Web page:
A method of the present invention performs continuous auctions over a computer network system consisting of multiple clients/buyers which are computer systems connected via a network to a server/seller which is a computer system comprising a CPU, a disk and memory. The seller makes information about the type of sale items, the number of sale items, minimum bid price, and time limits for bids to be submitted. Each buyer responds by entering a bid and such bid's duration within the time limits set by the seller into the auction system through buyers' computer terminals. Additionally, a buyer's bid entry time is saved by the auction system.
To schedule the next auction, the estimated time interval to the next auction decision is determined by selecting premium buyers whose bids are above a certain predefined market premium and calculating a maximum time before which a certain percentage of bids of these premium buyers will not expire. The target queue length is then calculated by using average bid response intervals for the premium bidders and the target queue length. The current queue length is compared to the target queue length in order to readjust the target time at which the next auction winner will be selected.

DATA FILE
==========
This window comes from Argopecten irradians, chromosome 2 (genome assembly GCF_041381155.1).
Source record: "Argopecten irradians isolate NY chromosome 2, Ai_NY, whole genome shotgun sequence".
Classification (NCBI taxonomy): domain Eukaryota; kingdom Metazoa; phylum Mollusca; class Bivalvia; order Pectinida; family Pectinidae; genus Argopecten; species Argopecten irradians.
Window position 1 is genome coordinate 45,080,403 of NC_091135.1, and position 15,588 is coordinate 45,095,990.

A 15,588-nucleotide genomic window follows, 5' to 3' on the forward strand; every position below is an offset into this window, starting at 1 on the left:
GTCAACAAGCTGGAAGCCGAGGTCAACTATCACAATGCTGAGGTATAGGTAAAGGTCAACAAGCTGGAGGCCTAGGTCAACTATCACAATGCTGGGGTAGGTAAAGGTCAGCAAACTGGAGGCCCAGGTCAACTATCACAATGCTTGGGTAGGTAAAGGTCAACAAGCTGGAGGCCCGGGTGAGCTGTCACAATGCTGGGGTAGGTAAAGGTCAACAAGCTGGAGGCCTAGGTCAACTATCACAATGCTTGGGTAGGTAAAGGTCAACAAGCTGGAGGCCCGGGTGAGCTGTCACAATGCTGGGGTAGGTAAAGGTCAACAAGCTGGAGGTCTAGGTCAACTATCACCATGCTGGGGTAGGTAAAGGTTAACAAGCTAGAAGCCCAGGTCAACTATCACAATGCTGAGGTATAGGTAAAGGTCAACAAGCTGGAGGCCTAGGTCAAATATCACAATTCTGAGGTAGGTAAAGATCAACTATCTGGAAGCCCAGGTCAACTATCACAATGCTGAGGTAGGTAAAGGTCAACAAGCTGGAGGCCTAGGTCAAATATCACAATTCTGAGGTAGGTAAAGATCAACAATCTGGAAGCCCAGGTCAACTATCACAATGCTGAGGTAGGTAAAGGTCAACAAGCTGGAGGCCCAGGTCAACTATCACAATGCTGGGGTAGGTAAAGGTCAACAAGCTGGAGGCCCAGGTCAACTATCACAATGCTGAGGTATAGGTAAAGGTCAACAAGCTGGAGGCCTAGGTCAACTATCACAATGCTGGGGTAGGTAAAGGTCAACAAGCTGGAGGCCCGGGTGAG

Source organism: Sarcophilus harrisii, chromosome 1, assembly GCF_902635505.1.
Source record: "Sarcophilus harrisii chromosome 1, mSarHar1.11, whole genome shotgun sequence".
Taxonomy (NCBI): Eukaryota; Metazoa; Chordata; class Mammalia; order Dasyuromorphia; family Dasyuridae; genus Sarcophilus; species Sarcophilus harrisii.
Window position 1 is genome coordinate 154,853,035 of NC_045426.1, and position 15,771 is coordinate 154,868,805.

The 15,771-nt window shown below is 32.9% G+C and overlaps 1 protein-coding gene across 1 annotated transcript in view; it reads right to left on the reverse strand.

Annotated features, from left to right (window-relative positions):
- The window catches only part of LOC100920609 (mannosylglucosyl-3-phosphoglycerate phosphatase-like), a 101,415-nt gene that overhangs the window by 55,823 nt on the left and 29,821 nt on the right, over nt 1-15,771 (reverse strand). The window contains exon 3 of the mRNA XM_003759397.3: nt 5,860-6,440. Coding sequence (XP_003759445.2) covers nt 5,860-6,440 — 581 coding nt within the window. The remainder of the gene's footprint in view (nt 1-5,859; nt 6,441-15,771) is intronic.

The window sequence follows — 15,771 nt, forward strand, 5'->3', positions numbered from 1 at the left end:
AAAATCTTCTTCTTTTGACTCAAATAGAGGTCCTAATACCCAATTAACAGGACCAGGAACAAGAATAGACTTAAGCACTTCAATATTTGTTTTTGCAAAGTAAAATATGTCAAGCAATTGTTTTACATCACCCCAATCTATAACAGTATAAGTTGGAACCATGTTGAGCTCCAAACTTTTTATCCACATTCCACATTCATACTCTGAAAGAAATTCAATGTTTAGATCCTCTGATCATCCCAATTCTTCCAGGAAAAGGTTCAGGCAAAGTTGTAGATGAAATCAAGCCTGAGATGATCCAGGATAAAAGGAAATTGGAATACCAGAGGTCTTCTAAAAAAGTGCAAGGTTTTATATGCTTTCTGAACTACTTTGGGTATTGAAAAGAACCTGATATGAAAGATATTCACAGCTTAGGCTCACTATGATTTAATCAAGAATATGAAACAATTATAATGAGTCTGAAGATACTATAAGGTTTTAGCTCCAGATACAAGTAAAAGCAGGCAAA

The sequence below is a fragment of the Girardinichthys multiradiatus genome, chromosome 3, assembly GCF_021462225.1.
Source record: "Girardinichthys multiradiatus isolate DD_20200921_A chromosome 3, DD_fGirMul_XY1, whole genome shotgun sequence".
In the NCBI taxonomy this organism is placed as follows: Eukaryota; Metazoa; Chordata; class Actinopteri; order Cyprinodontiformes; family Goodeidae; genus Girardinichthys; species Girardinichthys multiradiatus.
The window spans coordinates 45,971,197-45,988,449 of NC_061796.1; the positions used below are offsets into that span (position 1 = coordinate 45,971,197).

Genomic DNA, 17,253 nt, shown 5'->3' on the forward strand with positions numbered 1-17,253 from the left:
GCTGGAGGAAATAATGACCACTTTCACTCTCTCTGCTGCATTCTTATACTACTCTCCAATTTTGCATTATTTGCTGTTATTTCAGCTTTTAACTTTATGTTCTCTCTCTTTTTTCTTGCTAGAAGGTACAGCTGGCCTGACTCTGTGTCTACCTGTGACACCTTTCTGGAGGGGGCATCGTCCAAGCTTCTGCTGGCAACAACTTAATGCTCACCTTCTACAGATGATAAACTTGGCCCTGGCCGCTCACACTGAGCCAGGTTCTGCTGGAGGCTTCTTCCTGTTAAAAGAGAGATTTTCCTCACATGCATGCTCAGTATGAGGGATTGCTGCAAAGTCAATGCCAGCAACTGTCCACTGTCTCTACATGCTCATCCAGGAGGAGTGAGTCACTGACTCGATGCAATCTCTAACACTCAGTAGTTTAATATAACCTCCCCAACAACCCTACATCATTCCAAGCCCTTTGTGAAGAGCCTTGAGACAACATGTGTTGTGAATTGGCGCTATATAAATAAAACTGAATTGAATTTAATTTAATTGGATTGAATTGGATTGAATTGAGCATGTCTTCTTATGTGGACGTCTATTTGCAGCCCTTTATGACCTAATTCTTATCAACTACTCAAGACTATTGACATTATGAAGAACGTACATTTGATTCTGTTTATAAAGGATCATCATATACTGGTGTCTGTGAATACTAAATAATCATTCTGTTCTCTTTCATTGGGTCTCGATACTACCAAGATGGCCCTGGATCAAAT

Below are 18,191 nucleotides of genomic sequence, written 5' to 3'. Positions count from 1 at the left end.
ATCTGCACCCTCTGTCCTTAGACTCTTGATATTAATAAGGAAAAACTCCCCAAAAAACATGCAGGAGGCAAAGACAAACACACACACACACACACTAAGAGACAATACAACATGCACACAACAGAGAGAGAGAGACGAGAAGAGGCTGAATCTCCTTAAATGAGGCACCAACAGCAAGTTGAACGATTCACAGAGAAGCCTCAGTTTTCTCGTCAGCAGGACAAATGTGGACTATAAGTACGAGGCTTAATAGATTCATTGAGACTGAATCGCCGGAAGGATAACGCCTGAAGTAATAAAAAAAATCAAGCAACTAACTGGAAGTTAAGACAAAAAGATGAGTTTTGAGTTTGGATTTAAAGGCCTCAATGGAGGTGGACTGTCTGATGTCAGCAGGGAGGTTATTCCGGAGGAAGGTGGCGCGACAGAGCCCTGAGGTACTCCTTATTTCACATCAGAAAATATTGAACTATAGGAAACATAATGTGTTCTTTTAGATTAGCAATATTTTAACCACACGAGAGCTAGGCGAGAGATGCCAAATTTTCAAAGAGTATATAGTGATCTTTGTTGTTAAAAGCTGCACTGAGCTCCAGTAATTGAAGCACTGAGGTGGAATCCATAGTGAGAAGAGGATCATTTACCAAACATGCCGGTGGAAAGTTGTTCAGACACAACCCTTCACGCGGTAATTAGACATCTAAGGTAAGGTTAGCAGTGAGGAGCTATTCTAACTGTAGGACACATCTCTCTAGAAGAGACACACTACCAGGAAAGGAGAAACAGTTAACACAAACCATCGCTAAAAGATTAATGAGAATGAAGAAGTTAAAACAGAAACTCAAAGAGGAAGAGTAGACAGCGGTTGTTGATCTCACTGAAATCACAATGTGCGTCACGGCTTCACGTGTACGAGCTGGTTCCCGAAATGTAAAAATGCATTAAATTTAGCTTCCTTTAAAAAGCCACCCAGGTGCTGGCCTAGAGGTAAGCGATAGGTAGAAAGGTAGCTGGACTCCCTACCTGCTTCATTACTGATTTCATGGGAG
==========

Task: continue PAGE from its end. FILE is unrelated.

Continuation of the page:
At least one auction winner, whose bid is within the bid duration is selected through a dynamically adjusted customer selection method. This dynamically adjusted customer selection method finds all buyers whose bids are higher than a predetermined amount set by a seller. The method then computes arrival and defection times of these selected buyers, based on each buyer's bid entry time and the buyer' bid duration, in order to determine these buyers who have the lowest value of the sum of the arrival and defection times. Based on these computations and the buyer's intended purchase volume the winners are declared.
In the present invention, a bid made by a given buyer may be valid across multiple auctions. A bidder not only specifies the price that he is willing to pay, but also the maximum time for which such a bid is valid. For example, assuming that a bid made by a buyer is valid for a period of one hour and that decisions on auctions are made at the rate of one every 15 minutes, then if a buyer's bid expires before that bid is declared as the winner, then this is said to be a defection or an expiry. A bidder is allowed to renew the defection bid. Whenever the bidder renews the defection bid, the new maximum time for which that bid is valid must also be specified.
The method of the present invention improves on the prior art by defining automated time-interval auctions, in which the times at which the auctions are conducted are specific to the information provided by the buyers who make the bids. The information provided by the bidders is as follows:
1. The amount of the bid.
2. The time at which the bid is entered. This information need not be explicitly provided by the bidder. When a bid is submitted, the system clock automatically records the time at which the bid was made.